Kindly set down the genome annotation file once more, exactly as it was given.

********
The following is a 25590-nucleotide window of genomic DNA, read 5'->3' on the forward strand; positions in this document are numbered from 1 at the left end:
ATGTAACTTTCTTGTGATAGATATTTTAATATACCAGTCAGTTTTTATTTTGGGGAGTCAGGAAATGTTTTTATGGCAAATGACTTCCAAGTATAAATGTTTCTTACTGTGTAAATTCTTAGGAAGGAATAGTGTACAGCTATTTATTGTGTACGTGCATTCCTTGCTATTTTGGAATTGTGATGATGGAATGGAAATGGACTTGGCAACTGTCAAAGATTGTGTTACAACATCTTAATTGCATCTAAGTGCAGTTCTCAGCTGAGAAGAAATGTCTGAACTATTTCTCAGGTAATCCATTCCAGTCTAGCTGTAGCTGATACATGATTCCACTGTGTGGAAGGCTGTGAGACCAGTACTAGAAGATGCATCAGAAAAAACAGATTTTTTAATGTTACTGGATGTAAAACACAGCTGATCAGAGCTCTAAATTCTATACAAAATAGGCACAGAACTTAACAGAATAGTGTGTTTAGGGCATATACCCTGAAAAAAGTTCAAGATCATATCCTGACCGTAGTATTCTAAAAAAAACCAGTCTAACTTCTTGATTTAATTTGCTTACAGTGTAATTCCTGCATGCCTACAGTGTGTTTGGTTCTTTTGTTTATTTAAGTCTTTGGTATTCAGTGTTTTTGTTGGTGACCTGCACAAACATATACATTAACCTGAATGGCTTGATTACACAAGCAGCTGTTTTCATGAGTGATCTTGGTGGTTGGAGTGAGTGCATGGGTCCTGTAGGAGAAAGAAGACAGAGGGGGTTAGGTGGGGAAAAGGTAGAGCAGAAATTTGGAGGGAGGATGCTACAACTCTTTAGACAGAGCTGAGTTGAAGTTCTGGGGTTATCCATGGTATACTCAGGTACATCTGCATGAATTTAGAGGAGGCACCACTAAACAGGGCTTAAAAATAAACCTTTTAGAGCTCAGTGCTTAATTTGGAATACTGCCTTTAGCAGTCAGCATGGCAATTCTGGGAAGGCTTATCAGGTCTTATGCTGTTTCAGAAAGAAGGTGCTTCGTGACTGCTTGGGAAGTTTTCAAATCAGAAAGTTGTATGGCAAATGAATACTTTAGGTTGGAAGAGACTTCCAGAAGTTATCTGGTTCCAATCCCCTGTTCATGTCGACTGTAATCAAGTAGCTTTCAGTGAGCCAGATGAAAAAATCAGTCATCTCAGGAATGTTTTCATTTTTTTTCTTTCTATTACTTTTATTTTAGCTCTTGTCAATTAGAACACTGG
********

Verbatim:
The following is a 25590-nucleotide window of genomic DNA, read 5'->3' on the forward strand; positions in this document are numbered from 1 at the left end:
ATGTAACTTTCTTGTGATAGATATTTTAATATACCAGTCAGTTTTTATTTTGGGGAGTCAGGAAATGTTTTTATGGCAAATGACTTCCAAGTATAAATGTTTCTTACTGTGTAAATTCTTAGGAAGGAATAGTGTACAGCTATTTATTGTGTACGTGCATTCCTTGCTATTTTGGAATTGTGATGATGGAATGGAAATGGACTTGGCAACTGTCAAAGATTGTGTTACAACATCTTAATTGCATCTAAGTGCAGTTCTCAGCTGAGAAGAAATGTCTGAACTATTTCTCAGGTAATCCATTCCAGTCTAGCTGTAGCTGATACATGATTCCACTGTGTGGAAGGCTGTGAGACCAGTACTAGAAGATGCATCAGAAAAAACAGATTTTTTAATGTTACTGGATGTAAAACACAGCTGATCAGAGCTCTAAATTCTATACAAAATAGGCACAGAACTTAACAGAATAGTGTGTTTAGGGCATATACCCTGAAAAAAGTTCAAGATCATATCCTGACCGTAGTATTCTAAAAAAAACCAGTCTAACTTCTTGATTTAATTTGCTTACAGTGTAATTCCTGCATGCCTACAGTGTGTTTGGTTCTTTTGTTTATTTAAGTCTTTGGTATTCAGTGTTTTTGTTGGTGACCTGCACAAACATATACATTAACCTGAATGGCTTGATTACACAAGCAGCTGTTTTCATGAGTGATCTTGGTGGTTGGAGTGAGTGCATGGGTCCTGTAGGAGAAAGAAGACAGAGGGGGTTAGGTGGGGAAAAGGTAGAGCAGAAATTTGGAGGGAGGATGCTACAACTCTTTAGACAGAGCTGAGTTGAAGTTCTGGGGTTATCCATGGTATACTCAGGTACATCTGCATGAATTTAGAGGAGGCACCACTAAACAGGGCTTAAAAATAAACCTTTTAGAGCTCAGTGCTTAATTTGGAATACTGCCTTTAGCAGTCAGCATGGCAATTCTGGGAAGGCTTATCAGGTCTTATGCTGTTTCAGAAAGAAGGTGCTTCGTGACTGCTTGGGAAGTTTTCAAATCAGAAAGTTGTATGGCAAATGAATACTTTAGGTTGGAAGAGACTTCCAGAAGTTATCTGGTTCCAATCCCCTGTTCATGTCGACTGTAATCAAGTAGCTTTCAGTGAGCCAGATGAAAAAATCAGTCATCTCAGGAATGTTTTCATTTTTTTTCTTTCTATTACTTTTATTTTAGCTCTTGTCAATTAGAACACTGG